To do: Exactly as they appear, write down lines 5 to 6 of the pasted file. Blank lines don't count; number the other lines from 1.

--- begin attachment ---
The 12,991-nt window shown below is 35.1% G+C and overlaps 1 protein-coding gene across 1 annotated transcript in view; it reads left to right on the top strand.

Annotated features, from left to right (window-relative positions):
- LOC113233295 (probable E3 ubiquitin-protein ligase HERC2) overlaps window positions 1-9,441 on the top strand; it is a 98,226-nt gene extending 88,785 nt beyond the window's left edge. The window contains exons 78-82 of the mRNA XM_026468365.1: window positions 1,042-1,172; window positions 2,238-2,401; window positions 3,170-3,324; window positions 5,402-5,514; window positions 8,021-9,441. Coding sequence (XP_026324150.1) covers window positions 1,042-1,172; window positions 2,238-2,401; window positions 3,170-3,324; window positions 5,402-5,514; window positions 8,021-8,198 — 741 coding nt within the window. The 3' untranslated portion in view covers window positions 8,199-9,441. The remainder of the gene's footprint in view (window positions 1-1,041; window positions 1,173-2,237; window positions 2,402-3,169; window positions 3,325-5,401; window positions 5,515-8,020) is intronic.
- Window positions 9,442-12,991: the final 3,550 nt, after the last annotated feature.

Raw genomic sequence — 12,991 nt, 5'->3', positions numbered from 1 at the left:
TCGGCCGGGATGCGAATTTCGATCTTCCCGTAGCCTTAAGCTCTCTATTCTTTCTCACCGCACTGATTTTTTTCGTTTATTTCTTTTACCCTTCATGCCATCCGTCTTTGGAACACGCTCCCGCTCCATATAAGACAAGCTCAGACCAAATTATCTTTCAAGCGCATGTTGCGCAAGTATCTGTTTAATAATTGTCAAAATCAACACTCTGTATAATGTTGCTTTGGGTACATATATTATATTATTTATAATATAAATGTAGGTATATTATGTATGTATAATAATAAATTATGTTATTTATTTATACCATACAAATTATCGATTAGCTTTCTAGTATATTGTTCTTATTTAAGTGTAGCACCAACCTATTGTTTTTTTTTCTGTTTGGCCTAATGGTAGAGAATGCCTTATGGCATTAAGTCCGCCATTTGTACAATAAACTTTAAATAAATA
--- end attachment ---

Raw genomic sequence — 12,991 nt, 5'->3', positions numbered from 1 at the left:
TCGGCCGGGATGCGAATTTCGATCTTCCCGTAGCCTTAAGCTCTCTATTCTTTCTCACCGCACTGATTTTTTTCGTTTATTTCTTTTACCCTTCATGCCATCCGTCTTTGGAACACGCTCCCGCTCCATATAAGACAAGCTCAGACCAAATTATCTTTCAAGCGCATGTTGCGCAAGTATCTGTTTAATAATTGTCAAAATCAACACTCTGTATAATGTTGCTTTGGGTACATATATTATATTATTTATAATATAAATGTAGGTATATTATGTATGTATAATAATAAATTATGTTATTTATTTATACCATACAAATTATCGATTAGCTTTCTAGTATATTGTTCTTATTTAAGTGTAGCACCAACCTATTGTTTTTTTTTCTGTTTGGCCTAATGGTAGAGAATGCCTTATGGCATTAAGTCCGCCATTTGTACAATAAACTTTAAATAAATA